My best advice is to do your own literature search about childhood myopia and possible treatments to slow or stop the progression of myopia. The best searches I have done have not produced any viable, proven treatments, but lots of theories. Check out pubmed on internet to start your literature search.
Sorry to hear about your children. Generally people do not develop myopia until they are into adulthood. Myopia in young children is an indication of some underlying health condition. I know your opthamologist said there is nothing wrong. I would get a second or third opinion - including one from a natural/alternative practioner. Myopia in very young children is generally caused by inability of the eye muscles to focus for reasons that are not well understood if understood at all. Doctors don't know a lot of things even though they present like they know a lot (so they can charge you big bucks). I'd say avoid eyeglasses that only seem to make myopia worse. Glasses treat the symptoms not the cause and in may ways interfere with the body's natural ability to heal (especially in young children whose capacity to heal is so great).
There is growing evidence that exposure to sunlight helps strengthen the eye muscles. Eye muscles are exercised when the eyes are exposed to the sun (of course exercise caution that children do not stare directly into the sun or strong sources of light).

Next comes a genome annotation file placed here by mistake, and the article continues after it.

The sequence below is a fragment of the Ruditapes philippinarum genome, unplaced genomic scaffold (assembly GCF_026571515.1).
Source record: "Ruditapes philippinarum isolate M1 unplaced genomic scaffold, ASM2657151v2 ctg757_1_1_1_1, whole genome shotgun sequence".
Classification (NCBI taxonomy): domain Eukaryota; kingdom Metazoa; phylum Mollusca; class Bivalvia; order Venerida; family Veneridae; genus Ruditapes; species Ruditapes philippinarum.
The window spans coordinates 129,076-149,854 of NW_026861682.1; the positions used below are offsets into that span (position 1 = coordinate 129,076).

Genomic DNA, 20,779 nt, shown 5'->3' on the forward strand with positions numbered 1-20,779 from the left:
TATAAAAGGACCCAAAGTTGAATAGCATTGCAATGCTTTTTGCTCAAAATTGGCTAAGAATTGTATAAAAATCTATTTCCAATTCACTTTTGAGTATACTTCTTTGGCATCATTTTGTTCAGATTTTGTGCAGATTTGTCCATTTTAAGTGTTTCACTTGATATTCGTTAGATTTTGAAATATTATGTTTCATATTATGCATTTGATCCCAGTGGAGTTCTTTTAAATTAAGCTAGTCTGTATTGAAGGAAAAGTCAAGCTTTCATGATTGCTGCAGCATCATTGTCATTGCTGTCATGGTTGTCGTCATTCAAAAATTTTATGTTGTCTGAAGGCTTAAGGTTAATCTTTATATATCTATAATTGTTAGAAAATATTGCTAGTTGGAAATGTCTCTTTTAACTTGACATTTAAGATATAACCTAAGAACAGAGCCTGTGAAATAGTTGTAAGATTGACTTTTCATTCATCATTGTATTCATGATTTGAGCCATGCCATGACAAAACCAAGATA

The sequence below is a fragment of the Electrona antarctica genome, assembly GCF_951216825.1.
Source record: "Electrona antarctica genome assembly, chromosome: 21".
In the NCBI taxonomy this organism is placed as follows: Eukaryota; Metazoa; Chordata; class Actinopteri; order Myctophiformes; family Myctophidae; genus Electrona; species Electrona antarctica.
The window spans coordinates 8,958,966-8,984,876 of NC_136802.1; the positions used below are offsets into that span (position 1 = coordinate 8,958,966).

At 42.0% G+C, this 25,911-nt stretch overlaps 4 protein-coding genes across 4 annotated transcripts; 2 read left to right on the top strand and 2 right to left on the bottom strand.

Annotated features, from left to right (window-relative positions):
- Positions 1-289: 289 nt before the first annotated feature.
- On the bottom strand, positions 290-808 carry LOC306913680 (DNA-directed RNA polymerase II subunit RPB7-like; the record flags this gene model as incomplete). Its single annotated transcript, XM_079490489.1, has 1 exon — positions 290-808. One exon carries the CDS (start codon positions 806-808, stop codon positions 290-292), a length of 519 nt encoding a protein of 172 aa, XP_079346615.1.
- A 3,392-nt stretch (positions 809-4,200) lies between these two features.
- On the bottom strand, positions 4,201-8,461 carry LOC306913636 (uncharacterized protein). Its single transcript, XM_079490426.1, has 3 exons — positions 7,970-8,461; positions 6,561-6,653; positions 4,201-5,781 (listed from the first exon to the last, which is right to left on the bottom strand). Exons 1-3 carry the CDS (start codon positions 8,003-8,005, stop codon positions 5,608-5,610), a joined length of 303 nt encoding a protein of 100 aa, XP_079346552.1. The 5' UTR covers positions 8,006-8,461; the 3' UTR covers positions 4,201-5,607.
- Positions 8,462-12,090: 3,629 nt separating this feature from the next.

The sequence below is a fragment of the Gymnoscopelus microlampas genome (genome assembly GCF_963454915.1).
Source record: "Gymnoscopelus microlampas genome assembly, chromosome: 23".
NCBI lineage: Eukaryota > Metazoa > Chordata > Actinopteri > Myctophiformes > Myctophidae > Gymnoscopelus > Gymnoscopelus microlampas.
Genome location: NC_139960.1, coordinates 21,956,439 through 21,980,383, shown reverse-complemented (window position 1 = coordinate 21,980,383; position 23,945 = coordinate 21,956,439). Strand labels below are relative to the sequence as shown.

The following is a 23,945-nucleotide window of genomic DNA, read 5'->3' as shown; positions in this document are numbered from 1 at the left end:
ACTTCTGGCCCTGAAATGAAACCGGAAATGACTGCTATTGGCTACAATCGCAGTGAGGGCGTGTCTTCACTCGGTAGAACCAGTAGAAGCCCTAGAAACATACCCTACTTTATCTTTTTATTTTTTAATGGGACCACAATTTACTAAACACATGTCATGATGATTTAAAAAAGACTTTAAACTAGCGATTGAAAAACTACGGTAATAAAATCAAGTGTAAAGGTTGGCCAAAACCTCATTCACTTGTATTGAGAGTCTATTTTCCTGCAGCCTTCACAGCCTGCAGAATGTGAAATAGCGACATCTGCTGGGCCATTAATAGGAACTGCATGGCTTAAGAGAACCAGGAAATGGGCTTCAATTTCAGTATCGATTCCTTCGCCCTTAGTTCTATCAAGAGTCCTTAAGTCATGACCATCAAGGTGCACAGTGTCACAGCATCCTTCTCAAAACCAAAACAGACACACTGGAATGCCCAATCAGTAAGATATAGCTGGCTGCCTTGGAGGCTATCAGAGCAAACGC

I am a moderate-severe myope whose myopia was induced when I was 7 (made to wear glasses I didn't need) and now at 44 is suffering the consequences of poor decisions by so called professionals and my under-educated parents (who both had 20/20 vision by the way, and who came from families that had 20/20 vision). I have done research and when pregnant with my children, exposed my belly to the sunlight a lot. Babies in the womb are responsive to sunlight and their eye muscles start exercising while still in the womb. A lot of health professionals say there is no evidence for this, but how can it hurt if you exercise common sense when exposing your belly to the sun (not too long, not under strong midday sunlight etc).
When my boy complains now of having fuzzy vision, I send him outside to play as a way of making sure his eyes "recover" so that permanent changes to the eyes do not occur as the body's natural response to fuzziness. This response of the body is what leads to myopia in the long term. Think about it.
yea. Read studies done elsewhere that children should be made to spend more times outdoors to train their eyes to look far. This may reduce progression of myopia.